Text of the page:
8, On the next page, Brian McFadden’s cartoon, The Strip, offers the “Unpleasant Anniversary Activity Page”: In one panel, a kid explains 9/11 to one of his friends, “It’s a flawless and elaborate conspiracy committed by our incompetent government!”

9, Christopher Hitchens’ point of view often struck me as a bulldozer at work, and I’ve never read much of him. But he will soon be dead of cancer – even Hitchens readily admits this – and death has a way of bringing resurgent examination. So next week I’ll run out and buy his new collection, Arguably: Essays. A British citizen, Hitchens has adopted America for better and for worse. “At a time when America is experiencing a resurgent campaign to proclaim us a ‘Judeo-Christian nation,’ Hitchens delights in the plentiful evidence that the founders were not all that religious and certainly not interested in creating a sectarian country,” writes reviewer Bill Keller. For those who see Hitchens as all-too enjoying this American age of decay, Keller cites this Hitchens passage: “There is currently much easy talk about the ‘decline’ of my adopted country, both in confidence and resources. I don’t choose to join this denigration.” As Keller notes: “Christopher Hitchens: American patriot. We’ve done a lot worse.”

10, The Book Review also takes note of what  rose to the top of the best seller lists immediately after 9/11. Books about the new enemy, like Taliban, Bin Laden and The Koran For Dummies. A year later, we turned inward in a noisy way with Let’s Roll!, a memoir by the widow of a woman who lost her husband on Flight 93, and the more-tone deaf rants of Sean Hannity’s Let Freedom Ring, Ann Coulter’s Slander and, on the children’s picture book list, Lynne Cheney’s America, a “patriotic primer.”

The Critical Mass

Stories that smell as bad as Charlie Sheen

Did you hear? The president released his birth certificate this morning. He was born in Hawaii!

If you were going to rate this story on a scale defined by celebrity craziness, starting with Bill Cosby representing a high degree of civil believability, then the birther debate was Charlie Sheen. We shouldn’t be surprised that so many people were paying attention to the nonsense. We are a nation of Entertainment Tonight while Rome burns. Other stories we’ve been obsessed with are also ridiculously easy to prove false, with just the slightest amount of research:

President Obama is a Muslim.

Gay marriage makes a mockery of the institution of marriage. No, Zsa Zsa Gabor, Liz Taylor, Lana Turner and Mickey Rooney (each married eight times) have taken care of that.

Teacher salaries have plunged Wisconsin into massive debt. Actually, Wisconsin Governor Scott Walker earns $137,092 per year, lives in a home paid for by taxpayers and travels in  taxpayer-funded cars and airplanes. More significantly, even while looking at a $137 million hole in his budget, during his first two weeks in office this year Walker created $117 million in tax breaks for business donors to the Republican party.

Sometimes people I don’t know send e-mails from London, with horrible stories about how they’ve been robbed and they need money to get home, and can I please send money….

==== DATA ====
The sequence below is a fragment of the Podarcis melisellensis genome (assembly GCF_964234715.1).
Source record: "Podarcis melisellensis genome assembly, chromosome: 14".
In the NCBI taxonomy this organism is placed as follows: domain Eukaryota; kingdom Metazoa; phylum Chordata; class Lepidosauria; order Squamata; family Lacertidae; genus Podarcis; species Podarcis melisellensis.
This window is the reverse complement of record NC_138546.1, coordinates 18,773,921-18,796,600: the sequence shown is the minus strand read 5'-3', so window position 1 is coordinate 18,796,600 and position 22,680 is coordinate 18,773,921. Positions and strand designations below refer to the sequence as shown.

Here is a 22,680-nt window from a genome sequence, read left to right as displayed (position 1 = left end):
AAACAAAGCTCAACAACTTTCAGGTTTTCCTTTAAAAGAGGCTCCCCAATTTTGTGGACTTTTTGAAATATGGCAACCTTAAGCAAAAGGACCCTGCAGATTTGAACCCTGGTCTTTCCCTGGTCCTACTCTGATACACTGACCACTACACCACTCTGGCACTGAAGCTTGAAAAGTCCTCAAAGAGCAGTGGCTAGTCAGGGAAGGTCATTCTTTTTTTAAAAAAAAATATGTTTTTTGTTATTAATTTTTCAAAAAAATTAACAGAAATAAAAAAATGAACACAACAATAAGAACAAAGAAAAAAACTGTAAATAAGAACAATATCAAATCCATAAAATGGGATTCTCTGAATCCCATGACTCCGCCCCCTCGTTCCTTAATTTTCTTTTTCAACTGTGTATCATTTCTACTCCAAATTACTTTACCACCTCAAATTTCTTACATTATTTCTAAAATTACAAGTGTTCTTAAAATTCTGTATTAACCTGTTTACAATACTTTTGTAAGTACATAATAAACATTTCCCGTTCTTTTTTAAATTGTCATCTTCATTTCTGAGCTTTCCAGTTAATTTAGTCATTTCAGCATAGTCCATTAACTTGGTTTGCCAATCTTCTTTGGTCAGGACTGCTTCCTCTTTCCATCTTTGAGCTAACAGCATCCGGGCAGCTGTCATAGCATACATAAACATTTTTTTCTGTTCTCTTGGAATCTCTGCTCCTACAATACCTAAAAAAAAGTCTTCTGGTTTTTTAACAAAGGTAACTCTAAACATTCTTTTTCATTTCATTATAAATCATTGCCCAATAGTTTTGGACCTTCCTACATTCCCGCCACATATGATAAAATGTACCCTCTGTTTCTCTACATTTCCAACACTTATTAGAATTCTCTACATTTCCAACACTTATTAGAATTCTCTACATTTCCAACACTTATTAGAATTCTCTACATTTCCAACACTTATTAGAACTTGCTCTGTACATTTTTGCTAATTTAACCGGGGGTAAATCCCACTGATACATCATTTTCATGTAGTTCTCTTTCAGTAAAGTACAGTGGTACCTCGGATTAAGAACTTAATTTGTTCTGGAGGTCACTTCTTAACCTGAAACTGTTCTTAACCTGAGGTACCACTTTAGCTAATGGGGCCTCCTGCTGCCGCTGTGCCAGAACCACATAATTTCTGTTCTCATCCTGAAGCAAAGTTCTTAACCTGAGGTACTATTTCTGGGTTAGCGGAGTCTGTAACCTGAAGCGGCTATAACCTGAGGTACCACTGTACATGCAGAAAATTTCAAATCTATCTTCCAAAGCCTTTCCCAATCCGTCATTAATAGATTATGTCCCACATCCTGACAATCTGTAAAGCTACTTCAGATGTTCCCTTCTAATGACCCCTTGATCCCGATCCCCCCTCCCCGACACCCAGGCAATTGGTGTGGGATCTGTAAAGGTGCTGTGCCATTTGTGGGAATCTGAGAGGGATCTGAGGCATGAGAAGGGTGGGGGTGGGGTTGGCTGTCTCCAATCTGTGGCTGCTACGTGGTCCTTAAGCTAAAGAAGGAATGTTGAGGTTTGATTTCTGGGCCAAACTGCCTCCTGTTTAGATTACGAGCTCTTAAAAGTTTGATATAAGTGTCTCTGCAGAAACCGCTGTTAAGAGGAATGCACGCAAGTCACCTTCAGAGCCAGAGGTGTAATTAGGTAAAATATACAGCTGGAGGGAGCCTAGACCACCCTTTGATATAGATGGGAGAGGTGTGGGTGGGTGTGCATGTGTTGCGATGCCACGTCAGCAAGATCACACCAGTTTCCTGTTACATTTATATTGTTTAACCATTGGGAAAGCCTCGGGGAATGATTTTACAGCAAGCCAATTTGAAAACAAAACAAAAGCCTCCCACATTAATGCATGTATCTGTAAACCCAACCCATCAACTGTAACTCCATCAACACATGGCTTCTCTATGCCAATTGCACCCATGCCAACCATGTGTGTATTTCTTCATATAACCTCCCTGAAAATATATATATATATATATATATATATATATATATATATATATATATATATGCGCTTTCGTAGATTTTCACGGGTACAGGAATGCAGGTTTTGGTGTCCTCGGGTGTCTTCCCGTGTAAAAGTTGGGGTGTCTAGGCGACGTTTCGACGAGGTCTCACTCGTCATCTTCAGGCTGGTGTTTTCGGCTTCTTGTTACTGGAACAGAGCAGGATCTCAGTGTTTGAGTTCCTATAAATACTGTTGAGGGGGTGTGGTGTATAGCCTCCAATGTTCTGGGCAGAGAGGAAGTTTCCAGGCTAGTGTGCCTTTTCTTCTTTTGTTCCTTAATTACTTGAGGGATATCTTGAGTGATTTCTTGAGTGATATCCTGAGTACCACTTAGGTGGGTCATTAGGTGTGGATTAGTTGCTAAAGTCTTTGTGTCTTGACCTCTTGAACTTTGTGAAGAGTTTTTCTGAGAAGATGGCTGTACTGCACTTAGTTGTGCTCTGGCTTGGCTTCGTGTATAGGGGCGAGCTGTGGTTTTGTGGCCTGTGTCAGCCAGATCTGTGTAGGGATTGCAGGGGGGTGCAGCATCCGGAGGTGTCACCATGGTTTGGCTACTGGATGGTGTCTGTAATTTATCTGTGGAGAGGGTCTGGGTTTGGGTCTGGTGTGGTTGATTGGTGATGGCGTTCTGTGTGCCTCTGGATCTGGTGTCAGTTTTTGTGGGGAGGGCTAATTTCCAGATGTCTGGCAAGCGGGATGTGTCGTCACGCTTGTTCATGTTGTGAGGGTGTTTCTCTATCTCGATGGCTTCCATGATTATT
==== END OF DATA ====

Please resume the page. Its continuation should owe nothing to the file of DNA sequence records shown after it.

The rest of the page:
I also get emails from people I don’t know who tell me my penis is too small, and they can do something about it.

Regulation costs job-creating industries money. One year after the Gulf oil spill – caused by technology and management failure –  BP has estimated its total liability at $40.9 billion, and is likely to be responsible for billions more if BP officials are found criminally negligent in upcoming trials.

Iraq and Saddam Hussein has something to do with 9/11.

Iraq had weapons of mass destruction.

Americans are against the health care reform law. Polls show that Americans are all in favor of the main tenants that have been enacted thus far, including prohibiting insurance companies from dropping your coverage when you get sick, denying children insurance if they have pre-existing conditions, and allowing children to stay on their parents’ insurance plan until they turn 26.

Cutting taxes eliminates debt. This has never happened in the history of our country.

God created the Earth and man in six days. Why doesn’t The Bible mention dinosaurs? They’d be pretty hard to miss.

On the 150th anniversary of the start of the Civil War, let’s celebrate the heritage of the Confederacy! Um, which heritage is that? Slavery, armed insurrection against the United States, or 620,000 dead soldiers?

Health insurance reform means tax dollars can be used to pay for abortions; that’s why Planned Parenthood must be defunded, unless Arizona Senator Jon Kyl was lying when he said 90 percent of its services are abortion related. A two-part answer. No, using federal funds for abortion is against the law.  And yes, Kyl was lying. As for Planned Parenthood – when even Kyl now confesses only 3 percent of its services are abortion related –  as a pro-lifer, wouldn’t you rather women get contraception help than face an unwanted pregnancy?

Americans can’t get enough of the Royal Wedding. A CBS/Vanity Fair poll shows that four percent of Americans say they care about the event. That just about covers all of the cable news hosts who have gone to London this week.

Death panels!

9/11 was an inside job.

Yes, that’s a real photo of the Loch Ness Monster.

Obama was a lousy student and still got into Harvard. As is the case with Obama’s birth certificate, there is not one shred of evidence to support this conjecture. In fact, all of the evidence is on the other side of the argument, backed up by any time we see this brilliant fellow in action. The only reason you might doubt his academic credentials is because you’re thinking, “He couldn’t have gotten into Harvard, he’s a black man.” And if that’s what you’re thinking, you’re fool enough to believe this story….

Racism is dead.